Dimon: Credit Crunch Over, Not Recession Threat

JPMorgan Chase Chairman and Chief Executive Jamie Dimon Monday told bank investors that while the current credit market crunch may soon be over, the U.S. economy could still face a deep and extended recession.

Jamie Dimon
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Jamie Dimon

The slump in mortgage and corporate loan markets could bottom out this year, said Dimon, whose bank largely side-stepped the losses and mark-downs that have hobbled rivals during the past year.

Yet the economy may face a longer-term challenge even as financial markets begin to function again, the "slower burn" of a recession that may rival the severity of the 1982 contraction, he said.

These challenging conditions, marked by tighter bank credit, new rounds of mark-downs, further capital infusions and asset sales by banks, could last through next year and into 2010, he said.

If that happens, Dimon warned that New York-based JPMorgan and its national consumer lending businesses would suffer some significant losses, such as home equity losses doubling to $900 million by year-end.

Dimon further warned that the bank would have to continue boosting loan-loss reserves if economic conditions deteriorate, further eating into profit.

In the current quarter, Dimon said subprime mortgage losses could rise to between $200 million and $250 million, with prime mortgages generating about $100 million in losses.

Loss rates in JPMorgan Chase's massive credit card business are expected to reach 5 percent in the second quarter and rise to as high as 6 percent next year, while at the same time interest and fee revenue decline.

The third-largest U.S. bank also expects to write down "several-hundred-million" dollars of auction rate securities, he said.

Separately, Dimon said JPMorgan Chase expects to report a $1 billion second-quarter gain related to the Bear Stearns Cos takeover, though some merger benefits will be less than predicted while some losses will drag on results.

Dimon also told a UBS investor conference that JPMorgan has identified positions for 40 percent of Bear's nearly 14,000 employees.

To date, 75 percent of people decisions from the merger have been completed.

JPMorgan has already realized $200 million of losses reflecting its 49.5 percent ownership of Bear since April 8, Dimon said.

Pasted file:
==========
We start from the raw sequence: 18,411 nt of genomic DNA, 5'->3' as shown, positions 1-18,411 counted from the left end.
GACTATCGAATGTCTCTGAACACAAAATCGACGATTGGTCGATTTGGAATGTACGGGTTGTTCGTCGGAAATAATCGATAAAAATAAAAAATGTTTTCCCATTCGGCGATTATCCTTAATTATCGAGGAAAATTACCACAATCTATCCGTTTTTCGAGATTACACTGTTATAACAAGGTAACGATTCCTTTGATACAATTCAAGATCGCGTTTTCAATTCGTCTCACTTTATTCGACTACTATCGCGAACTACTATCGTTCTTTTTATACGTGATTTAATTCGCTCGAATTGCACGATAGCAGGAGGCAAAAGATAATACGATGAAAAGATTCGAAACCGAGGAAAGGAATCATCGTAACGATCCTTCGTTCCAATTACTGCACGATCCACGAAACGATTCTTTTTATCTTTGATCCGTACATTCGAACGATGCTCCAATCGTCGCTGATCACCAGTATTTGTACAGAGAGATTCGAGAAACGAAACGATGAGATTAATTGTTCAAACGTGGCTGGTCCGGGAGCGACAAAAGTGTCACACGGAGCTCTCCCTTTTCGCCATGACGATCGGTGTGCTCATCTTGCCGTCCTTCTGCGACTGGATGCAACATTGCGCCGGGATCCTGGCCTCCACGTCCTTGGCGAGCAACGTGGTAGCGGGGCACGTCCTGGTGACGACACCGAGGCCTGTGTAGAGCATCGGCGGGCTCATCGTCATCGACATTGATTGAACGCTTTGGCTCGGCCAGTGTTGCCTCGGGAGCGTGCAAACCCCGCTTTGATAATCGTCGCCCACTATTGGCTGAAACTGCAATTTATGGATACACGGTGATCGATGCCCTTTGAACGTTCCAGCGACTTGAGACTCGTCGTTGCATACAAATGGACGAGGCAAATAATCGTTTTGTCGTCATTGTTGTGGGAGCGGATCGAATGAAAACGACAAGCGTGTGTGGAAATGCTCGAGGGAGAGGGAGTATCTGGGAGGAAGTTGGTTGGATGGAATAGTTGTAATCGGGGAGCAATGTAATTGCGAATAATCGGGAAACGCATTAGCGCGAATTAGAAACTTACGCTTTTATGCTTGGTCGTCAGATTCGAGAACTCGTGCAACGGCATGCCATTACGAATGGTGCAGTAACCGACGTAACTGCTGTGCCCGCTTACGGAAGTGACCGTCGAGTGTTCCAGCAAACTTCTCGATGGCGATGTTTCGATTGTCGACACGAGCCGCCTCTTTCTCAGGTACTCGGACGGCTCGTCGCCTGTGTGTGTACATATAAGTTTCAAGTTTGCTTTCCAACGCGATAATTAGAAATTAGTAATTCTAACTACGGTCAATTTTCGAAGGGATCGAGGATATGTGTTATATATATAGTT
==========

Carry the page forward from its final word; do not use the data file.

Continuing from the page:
He warned that JPMorgan expects about $200 million of further Bear losses.

The projected $1 billion gain reflects the addition of Bear Stearns capital, offset by roughly $9 billion of losses reflecting asset sales, purchase accounting, restructuring, litigation costs and Bear's second-quarter losses.

Dimon also disclosed that JPMorgan now expects its total equity to rise by $2 billion, substantially less than the $5 billion increase previously forecast.

Dimon also projected $900 million in merger expenses through 2009.

Yet Dimon remained upbeat about the deal, which was orchestrated by Federal Reserve officials who worried Bear was in danger of going bankrupt in mid-March.

JPMorgan initially agreed to pay just $2 a share for Bear, but later lifted that to $10 a share, or roughly $1.5 billion in total.

In the short run, integrating Bear's asset management and brokerage businesses will reduce earnings through next year, Dimon said.

JPMorgan intends to close down "a big chunk" of Bear's asset management, while the bigger bank was forced to pay hefty bonuses to retain Bear's productive brokers.

Longer term, Dimon said Bear's investment bank would generate between $800 million and $1.13 billion of earnings for JPMorgan.

JPMorgan also disclosed that Bear's balance sheet has been reduced substantially since JPMorgan announced its takeover in mid-March.

Total risk-weighted assets fell to $150 billion from $225 billion, led by reductions in mortgage and credit trading positions, and that figure is expected to shrink further to $95 billion.

Prime brokerage assets, down 25 percent to $30 billion, are expected to rebound to $50 billion, he said.

Total Bear assets of $410 billion fell by nearly half to $225 billion since March 17, Dimon said.